There was a time you could look across the NTI newsroom to Billy’s desk and see his fingers moving semi-surreptitiously just out of view when you could be pretty sure he was web-surfing, looking for a job where he could work less hard and get paid more. It turns out that the answer to his search is to be a Polish truck driver… in Poland; finally sick of working conditions in the UK. However, now his dancing fingers can only be attributed to playing ‘Pop it’, the latest craze and a ‘fidget toy’ that replicates the feel and sound of popping bubble wrap.
Online and actual physical (as in ‘walk in, look around and buy stuff’) store, The Entertainer, say they have sold a million of these toys, but could have shifted five million had more trucks been available to deliver them to their shelves.
Maybe this is the answer to Mrs Raab and Williamson respectively when they ask the question: “What can we buy our husbands who had everything in their jobs, but are on the verge of losing them, as they aren’t terribly good at what they do?” Pop it, ladies. Oh, and Mr Williamson? Not all orange people look the same, either.
The orange balloon appears to be popping for EasyJet, the budget airline which is not budget enough to fully compete with its more-affordable, less orange competitor Whizz, but also not smart enough to see off British Airways and other national airlines who also have intercontinental routes and cabin crew whose age does not match their IQ. It seems future European air traffic control screens could be dominated by just four jumbo big-name high flyers and two, maybe three, budget versions skimming the ground about 33,000 feet beneath them.
A question is being popped in the Treasury; what more do we need to do to protect people from that other satisfying new craze: ‘get and play with it now and put your wallet away, sir’? Some of the initial concerns about the ‘Buy Now Pay Later’ craze, so popular that it wraps itself around its own cuddly acronym, have been dealt with by legislation. There was a hasty papering over the statutory cracks completed in March of this year, when a quick amendment to the Financial Services Bill gave powers to tackle the exemption that many BNPL credit agreements fell under, but the Government are still behind the curve.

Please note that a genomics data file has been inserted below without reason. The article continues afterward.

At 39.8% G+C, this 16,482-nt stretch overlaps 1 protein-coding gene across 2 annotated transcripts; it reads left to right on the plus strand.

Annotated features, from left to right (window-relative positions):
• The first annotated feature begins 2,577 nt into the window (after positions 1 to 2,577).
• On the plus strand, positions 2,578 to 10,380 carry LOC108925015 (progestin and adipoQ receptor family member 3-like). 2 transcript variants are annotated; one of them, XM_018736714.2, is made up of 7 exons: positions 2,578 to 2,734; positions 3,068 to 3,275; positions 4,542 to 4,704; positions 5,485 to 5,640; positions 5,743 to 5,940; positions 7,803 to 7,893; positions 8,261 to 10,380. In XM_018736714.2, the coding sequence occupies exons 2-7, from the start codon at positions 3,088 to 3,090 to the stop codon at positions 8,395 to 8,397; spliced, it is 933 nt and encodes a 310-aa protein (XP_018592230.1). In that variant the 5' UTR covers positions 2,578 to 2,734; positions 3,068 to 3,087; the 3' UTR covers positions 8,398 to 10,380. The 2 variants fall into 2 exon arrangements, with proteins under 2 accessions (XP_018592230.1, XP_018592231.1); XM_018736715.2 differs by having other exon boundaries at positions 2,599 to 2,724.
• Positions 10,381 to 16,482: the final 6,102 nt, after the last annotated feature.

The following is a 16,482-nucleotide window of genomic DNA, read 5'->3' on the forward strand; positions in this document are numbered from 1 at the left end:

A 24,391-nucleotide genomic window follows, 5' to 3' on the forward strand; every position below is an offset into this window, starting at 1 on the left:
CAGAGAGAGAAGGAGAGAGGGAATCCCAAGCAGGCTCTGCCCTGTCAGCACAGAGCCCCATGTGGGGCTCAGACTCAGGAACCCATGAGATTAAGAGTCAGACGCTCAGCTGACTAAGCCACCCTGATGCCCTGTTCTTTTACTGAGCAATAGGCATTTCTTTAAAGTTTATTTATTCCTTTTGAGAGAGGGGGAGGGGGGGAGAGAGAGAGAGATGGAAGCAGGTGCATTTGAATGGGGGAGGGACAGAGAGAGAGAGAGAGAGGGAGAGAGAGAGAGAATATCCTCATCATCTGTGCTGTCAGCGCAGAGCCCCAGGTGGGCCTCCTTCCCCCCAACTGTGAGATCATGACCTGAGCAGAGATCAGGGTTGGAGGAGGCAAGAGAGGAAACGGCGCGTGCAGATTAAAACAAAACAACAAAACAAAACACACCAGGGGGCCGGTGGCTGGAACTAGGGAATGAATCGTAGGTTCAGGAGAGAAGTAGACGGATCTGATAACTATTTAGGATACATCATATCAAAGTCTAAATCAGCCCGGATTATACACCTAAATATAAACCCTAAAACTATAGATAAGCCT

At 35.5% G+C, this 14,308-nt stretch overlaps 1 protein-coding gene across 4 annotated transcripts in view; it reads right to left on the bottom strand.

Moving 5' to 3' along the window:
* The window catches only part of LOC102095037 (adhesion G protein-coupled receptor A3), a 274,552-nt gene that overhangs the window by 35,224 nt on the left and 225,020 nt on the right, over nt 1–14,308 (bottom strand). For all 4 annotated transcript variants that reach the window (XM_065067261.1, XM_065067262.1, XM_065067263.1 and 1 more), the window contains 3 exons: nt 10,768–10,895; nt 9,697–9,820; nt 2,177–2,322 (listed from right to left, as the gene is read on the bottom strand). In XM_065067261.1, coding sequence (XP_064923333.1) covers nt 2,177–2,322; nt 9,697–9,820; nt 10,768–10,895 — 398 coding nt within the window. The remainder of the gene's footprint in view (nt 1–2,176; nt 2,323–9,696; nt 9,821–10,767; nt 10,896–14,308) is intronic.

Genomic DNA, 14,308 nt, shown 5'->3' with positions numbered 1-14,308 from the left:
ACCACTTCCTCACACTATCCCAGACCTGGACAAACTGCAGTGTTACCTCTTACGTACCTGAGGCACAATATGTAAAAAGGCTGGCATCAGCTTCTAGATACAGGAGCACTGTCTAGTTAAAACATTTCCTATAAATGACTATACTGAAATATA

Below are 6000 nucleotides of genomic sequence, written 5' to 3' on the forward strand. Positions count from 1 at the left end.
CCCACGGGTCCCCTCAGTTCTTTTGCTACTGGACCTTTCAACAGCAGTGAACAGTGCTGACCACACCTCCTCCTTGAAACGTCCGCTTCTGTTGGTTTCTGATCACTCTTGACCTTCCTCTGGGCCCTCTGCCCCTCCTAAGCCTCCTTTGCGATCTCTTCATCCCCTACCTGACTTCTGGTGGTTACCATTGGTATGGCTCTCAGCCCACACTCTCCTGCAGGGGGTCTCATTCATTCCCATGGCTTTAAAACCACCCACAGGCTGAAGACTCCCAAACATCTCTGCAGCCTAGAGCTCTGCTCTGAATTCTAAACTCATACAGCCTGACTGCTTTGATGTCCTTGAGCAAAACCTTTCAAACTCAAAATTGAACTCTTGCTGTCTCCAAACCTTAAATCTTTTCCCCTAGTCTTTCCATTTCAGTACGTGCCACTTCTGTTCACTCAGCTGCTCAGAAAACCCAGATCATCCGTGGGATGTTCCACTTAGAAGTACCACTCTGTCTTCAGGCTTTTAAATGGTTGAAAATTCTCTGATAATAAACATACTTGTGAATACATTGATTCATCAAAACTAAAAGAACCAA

It appears that many people who have no money in their pockets but like to have new stuff, enjoy the idea of walking out of shops without paying for it. In Croydon, Surrey, there is a gang systematically shoplifting clothes from local stores in order size … and police say they are still at large. (Sorry!) But, seriously, the ‘BNPL’ revolution, with the bank Revolut at its head, as reported by the NTI newsroom ten days ago, demands closer attention.
The Wollard review of consumer credit is due to report soon, but may not address the credit craze which has grown from virtually unknown and unused, to the staple of a third of current consumer transactions in Great Britain in under a year. The only phenomenon that has grown more quickly in the past six months is the reputation and bank account of the astounding Emma Raducanu whose name we all hurriedly learnt to mispronounce in the last three weeks.
Stopping people popping out to the shops in July was that other latest craze, ‘the pingdemic’, which is blamed for a desultory GDP growth rate of a measly 0.1 per cent in July. 00 Sunak was at pains to tell us that this was still jolly good and that orange is the new Whizz, but we still have 2.1 per cent to make up by December in order to reach pre-pandemic GDP levels.
So, off you go today. Nip out, buy three Pop its, don’t pay now, do it later, send one to Gavin Williamson and buy a flight on poor old EasyJet to help them out. And learn the name of our Emma. You’ll need it when telling your mates who is the BBC Sports Personality of the Year for this year come December.